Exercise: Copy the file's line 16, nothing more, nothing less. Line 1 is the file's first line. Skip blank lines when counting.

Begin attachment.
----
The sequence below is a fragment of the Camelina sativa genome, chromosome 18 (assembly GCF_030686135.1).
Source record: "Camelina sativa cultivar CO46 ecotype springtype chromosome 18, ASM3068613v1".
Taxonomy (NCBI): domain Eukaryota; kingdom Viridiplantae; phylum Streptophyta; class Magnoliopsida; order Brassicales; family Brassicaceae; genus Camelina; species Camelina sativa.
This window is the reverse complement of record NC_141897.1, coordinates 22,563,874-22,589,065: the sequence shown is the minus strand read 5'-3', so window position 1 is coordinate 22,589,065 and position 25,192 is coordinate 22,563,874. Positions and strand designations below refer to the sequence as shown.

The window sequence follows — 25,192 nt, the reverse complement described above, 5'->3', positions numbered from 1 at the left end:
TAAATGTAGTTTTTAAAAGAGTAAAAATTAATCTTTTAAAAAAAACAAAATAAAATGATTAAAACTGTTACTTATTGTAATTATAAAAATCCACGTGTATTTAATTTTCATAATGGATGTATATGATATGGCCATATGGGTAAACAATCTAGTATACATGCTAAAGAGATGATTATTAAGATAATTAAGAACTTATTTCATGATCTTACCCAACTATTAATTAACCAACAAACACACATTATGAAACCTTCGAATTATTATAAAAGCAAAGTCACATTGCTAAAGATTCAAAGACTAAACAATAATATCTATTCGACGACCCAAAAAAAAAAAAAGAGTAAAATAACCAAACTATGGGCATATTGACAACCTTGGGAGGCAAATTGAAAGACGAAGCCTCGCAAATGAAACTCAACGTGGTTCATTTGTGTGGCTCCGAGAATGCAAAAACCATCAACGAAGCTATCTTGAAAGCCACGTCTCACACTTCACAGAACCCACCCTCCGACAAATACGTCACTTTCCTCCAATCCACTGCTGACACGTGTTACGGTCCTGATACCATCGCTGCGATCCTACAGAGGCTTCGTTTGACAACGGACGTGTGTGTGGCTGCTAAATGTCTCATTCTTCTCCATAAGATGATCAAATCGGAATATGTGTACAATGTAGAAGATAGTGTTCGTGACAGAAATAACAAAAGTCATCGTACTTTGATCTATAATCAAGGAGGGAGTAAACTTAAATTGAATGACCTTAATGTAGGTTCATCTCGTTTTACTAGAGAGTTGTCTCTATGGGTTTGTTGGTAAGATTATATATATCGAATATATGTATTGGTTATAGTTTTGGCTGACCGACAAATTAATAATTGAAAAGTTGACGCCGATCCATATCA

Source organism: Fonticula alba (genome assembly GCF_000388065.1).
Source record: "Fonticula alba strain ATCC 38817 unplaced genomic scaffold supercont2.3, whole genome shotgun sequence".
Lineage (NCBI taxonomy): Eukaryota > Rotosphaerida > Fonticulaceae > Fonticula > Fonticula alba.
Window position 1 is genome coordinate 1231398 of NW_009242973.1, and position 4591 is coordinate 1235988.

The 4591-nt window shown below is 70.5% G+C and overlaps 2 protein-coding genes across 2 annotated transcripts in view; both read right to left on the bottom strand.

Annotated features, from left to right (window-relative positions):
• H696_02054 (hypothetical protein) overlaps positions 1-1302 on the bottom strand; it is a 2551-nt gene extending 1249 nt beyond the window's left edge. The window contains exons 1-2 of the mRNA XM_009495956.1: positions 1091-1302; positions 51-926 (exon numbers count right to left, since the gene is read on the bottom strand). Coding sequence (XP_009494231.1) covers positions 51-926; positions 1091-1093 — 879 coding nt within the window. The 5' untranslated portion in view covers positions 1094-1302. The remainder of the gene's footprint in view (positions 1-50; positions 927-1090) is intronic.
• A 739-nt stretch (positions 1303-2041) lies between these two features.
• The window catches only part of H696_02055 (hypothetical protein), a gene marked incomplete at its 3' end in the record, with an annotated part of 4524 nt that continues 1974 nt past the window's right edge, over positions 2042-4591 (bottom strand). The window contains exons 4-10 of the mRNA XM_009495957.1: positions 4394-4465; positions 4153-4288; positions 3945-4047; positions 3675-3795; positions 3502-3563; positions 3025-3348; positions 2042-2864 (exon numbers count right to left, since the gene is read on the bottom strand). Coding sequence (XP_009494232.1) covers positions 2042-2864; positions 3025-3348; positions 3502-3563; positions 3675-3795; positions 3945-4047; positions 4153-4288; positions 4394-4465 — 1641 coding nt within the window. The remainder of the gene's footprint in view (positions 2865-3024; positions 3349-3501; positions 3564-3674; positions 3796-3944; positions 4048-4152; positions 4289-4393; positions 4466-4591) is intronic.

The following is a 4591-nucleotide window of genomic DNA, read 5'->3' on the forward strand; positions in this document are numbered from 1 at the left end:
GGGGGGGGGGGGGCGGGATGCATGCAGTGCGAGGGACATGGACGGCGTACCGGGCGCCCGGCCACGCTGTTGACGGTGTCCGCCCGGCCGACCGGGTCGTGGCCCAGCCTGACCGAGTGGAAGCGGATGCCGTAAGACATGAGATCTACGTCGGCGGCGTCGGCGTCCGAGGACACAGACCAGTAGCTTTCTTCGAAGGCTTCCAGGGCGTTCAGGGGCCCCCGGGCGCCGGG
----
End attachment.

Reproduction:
The following is a 4591-nucleotide window of genomic DNA, read 5'->3' on the forward strand; positions in this document are numbered from 1 at the left end: